It seems to me that almost all our sadnesses are moments of tension which we feel as paralysis because we no longer hear our astonished emotions living. Because we are alone with the unfamiliar presence that has entered us; because everything we trust and are used to is for a moment taken away from us; because we stand in the midst of a transition where we cannot remain standing. That is why the sadness passes; the new presence inside us, the presence that has been added, has entered our heart, has gone into its innermost chamber and is no longer even there;—is already in our bloodstream. And we don’t know what it was. We could easily be made to believe that nothing happened, and yet we have changed…We can’t say who has come, perhaps we will never know, but many signs indicate that the future enters us in this way in order to be transformed in us, long before it happens. And that is why it is so important to be solitary and attentive when one is sad: because the seemingly uneventful and motionless moment when our future steps into us is so much closer to life than that other loud and accidental point of time when it happens to us as if from outside. The quieter we are, the more patient and open we are in our sadnesses, the more deeply and serenely the new presence can enter us, and the more we can make it our own, the more it becomes our fate; and later on, when it “happens” (that is, steps forth out of us to other people), we will feel related and close to it in our innermost being. And that is necessary. It is necessary—and toward this point our development will move, little by little—that nothing alien happen to us, but only what has long been our own. People have already had to rethink so many concepts of motion; and they will gradually come to realize that what we call fate does not come into us from the outside, but emerges from us. It is only because so many people have not absorbed and transformed their fates while they were living in them that they have not realized what was emerging from them; it was so alien to them that, in their confusion and fear, they thought it must have entered them at the very moment they became aware of it, for they swore they had never before found anything like that inside of them. Just as people for a long time had the wrong idea about the sun’s motion, they are even now wrong about the motion of what is to come. The future stands still. . . but we move in infinite space. (1929/1984, pp. 83-86)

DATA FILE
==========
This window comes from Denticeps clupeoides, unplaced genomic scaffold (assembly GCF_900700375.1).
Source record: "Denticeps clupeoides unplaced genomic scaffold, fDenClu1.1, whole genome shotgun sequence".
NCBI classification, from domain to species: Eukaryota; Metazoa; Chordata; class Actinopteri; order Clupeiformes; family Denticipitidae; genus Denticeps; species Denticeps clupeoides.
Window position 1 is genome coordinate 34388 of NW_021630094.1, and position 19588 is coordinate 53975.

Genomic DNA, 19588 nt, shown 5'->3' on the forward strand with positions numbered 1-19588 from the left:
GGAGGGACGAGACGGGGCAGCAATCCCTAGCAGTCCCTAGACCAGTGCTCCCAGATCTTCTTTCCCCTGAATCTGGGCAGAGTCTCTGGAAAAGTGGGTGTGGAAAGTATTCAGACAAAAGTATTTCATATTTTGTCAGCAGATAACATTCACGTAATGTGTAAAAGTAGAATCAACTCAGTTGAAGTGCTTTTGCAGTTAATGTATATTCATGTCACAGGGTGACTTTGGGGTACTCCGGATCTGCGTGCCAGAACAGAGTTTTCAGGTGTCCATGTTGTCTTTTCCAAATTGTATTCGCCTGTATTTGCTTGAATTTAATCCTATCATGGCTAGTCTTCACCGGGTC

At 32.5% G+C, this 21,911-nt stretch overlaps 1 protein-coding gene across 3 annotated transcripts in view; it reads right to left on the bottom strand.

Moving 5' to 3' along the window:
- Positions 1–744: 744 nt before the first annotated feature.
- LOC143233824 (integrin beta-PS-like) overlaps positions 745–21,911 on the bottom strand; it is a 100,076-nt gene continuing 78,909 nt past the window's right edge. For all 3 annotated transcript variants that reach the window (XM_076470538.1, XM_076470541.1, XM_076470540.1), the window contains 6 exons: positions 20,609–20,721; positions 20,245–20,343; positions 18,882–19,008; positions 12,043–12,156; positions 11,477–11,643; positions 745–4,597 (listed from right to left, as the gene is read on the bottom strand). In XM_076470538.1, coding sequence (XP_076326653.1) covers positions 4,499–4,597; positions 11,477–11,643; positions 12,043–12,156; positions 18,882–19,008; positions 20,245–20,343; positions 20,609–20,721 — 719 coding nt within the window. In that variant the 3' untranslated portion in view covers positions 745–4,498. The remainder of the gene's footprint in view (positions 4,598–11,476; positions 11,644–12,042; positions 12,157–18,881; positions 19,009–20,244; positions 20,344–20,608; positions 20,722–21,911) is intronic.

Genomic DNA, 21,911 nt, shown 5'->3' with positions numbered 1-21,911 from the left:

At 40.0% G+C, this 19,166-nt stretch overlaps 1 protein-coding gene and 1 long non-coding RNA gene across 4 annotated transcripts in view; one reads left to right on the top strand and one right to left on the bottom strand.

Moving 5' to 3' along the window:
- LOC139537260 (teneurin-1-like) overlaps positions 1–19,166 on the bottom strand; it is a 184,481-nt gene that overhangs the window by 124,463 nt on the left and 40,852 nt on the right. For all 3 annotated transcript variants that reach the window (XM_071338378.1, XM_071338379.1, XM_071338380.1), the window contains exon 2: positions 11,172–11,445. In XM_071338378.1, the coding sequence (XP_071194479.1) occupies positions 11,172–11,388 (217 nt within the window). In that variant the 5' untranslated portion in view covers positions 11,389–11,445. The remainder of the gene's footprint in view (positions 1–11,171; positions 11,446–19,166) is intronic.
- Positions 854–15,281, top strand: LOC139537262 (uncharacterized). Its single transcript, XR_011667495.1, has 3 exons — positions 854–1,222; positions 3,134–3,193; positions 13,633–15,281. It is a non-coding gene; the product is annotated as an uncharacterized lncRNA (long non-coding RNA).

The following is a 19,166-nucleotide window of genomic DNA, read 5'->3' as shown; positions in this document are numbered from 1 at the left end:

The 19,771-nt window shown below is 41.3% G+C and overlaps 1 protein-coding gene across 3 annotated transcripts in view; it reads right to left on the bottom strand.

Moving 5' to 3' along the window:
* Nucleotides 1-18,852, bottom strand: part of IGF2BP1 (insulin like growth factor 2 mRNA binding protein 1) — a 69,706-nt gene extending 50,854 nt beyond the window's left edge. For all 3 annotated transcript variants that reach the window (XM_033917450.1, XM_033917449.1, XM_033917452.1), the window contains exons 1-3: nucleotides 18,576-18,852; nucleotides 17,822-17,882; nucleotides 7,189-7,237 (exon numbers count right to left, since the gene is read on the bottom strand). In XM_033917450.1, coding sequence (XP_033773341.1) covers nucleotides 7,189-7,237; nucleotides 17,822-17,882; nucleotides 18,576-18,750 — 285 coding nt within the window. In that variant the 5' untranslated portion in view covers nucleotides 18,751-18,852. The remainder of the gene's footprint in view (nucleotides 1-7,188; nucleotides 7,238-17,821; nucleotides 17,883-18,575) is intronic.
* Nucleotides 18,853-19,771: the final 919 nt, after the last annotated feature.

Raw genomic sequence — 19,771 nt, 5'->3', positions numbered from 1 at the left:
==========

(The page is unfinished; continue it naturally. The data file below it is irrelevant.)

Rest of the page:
Monday, January 11, 2010